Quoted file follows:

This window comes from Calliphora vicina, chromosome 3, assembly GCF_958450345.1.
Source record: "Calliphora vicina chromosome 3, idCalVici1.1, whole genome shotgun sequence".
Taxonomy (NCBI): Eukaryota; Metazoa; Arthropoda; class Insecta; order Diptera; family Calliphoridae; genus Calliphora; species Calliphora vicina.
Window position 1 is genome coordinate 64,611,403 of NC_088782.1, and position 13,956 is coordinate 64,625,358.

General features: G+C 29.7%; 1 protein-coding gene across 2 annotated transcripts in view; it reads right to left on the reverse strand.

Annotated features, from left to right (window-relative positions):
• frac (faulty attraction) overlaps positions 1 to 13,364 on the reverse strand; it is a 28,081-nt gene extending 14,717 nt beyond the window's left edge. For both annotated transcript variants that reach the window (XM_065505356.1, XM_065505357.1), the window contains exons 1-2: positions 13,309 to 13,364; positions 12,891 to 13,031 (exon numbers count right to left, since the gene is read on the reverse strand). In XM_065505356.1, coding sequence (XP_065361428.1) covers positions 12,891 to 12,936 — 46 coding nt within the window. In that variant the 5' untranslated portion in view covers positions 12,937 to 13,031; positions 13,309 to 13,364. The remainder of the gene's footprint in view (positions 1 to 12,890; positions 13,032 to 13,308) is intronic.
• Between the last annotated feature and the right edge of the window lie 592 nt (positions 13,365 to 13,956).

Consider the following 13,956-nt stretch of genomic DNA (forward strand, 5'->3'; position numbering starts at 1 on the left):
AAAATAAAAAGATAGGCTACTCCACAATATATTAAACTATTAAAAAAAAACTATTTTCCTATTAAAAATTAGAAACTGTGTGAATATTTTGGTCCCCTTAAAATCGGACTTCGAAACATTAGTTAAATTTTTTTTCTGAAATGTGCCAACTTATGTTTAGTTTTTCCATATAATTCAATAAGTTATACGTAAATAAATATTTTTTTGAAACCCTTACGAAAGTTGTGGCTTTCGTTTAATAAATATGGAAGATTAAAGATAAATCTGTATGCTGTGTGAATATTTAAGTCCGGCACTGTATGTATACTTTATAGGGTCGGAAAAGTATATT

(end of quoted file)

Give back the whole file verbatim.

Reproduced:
This window comes from Calliphora vicina, chromosome 3, assembly GCF_958450345.1.
Source record: "Calliphora vicina chromosome 3, idCalVici1.1, whole genome shotgun sequence".
Taxonomy (NCBI): Eukaryota; Metazoa; Arthropoda; class Insecta; order Diptera; family Calliphoridae; genus Calliphora; species Calliphora vicina.
Window position 1 is genome coordinate 64,611,403 of NC_088782.1, and position 13,956 is coordinate 64,625,358.

General features: G+C 29.7%; 1 protein-coding gene across 2 annotated transcripts in view; it reads right to left on the reverse strand.

Annotated features, from left to right (window-relative positions):
• frac (faulty attraction) overlaps positions 1 to 13,364 on the reverse strand; it is a 28,081-nt gene extending 14,717 nt beyond the window's left edge. For both annotated transcript variants that reach the window (XM_065505356.1, XM_065505357.1), the window contains exons 1-2: positions 13,309 to 13,364; positions 12,891 to 13,031 (exon numbers count right to left, since the gene is read on the reverse strand). In XM_065505356.1, coding sequence (XP_065361428.1) covers positions 12,891 to 12,936 — 46 coding nt within the window. In that variant the 5' untranslated portion in view covers positions 12,937 to 13,031; positions 13,309 to 13,364. The remainder of the gene's footprint in view (positions 1 to 12,890; positions 13,032 to 13,308) is intronic.
• Between the last annotated feature and the right edge of the window lie 592 nt (positions 13,365 to 13,956).

Consider the following 13,956-nt stretch of genomic DNA (forward strand, 5'->3'; position numbering starts at 1 on the left):
AAAATAAAAAGATAGGCTACTCCACAATATATTAAACTATTAAAAAAAAACTATTTTCCTATTAAAAATTAGAAACTGTGTGAATATTTTGGTCCCCTTAAAATCGGACTTCGAAACATTAGTTAAATTTTTTTTCTGAAATGTGCCAACTTATGTTTAGTTTTTCCATATAATTCAATAAGTTATACGTAAATAAATATTTTTTTGAAACCCTTACGAAAGTTGTGGCTTTCGTTTAATAAATATGGAAGATTAAAGATAAATCTGTATGCTGTGTGAATATTTAAGTCCGGCACTGTATGTATACTTTATAGGGTCGGAAAAGTATATT